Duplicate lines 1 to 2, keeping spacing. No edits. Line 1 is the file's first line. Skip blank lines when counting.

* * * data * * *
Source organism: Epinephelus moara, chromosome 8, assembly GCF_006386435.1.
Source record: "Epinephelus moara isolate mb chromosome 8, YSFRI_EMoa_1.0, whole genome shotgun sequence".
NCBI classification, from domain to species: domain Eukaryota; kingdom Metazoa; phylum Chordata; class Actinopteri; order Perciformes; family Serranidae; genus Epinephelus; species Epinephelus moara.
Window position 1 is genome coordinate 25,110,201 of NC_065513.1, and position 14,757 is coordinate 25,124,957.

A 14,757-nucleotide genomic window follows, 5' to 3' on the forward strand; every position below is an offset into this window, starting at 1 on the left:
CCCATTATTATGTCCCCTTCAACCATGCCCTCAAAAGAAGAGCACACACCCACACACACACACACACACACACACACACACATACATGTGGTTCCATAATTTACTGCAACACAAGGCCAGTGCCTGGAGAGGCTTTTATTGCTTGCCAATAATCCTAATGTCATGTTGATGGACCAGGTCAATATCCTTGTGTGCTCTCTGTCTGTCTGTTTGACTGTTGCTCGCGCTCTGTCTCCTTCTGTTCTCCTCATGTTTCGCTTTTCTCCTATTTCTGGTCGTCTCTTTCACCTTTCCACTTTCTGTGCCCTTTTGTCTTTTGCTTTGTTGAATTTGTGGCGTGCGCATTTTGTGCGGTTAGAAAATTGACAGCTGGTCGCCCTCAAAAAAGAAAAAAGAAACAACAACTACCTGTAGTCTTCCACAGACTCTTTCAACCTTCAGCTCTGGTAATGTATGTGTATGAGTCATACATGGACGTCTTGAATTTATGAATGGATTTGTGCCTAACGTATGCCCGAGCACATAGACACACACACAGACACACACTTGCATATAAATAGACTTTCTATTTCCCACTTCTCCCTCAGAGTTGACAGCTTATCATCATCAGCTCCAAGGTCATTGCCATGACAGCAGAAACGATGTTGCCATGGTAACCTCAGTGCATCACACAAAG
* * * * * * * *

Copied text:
Source organism: Epinephelus moara, chromosome 8, assembly GCF_006386435.1.
Source record: "Epinephelus moara isolate mb chromosome 8, YSFRI_EMoa_1.0, whole genome shotgun sequence".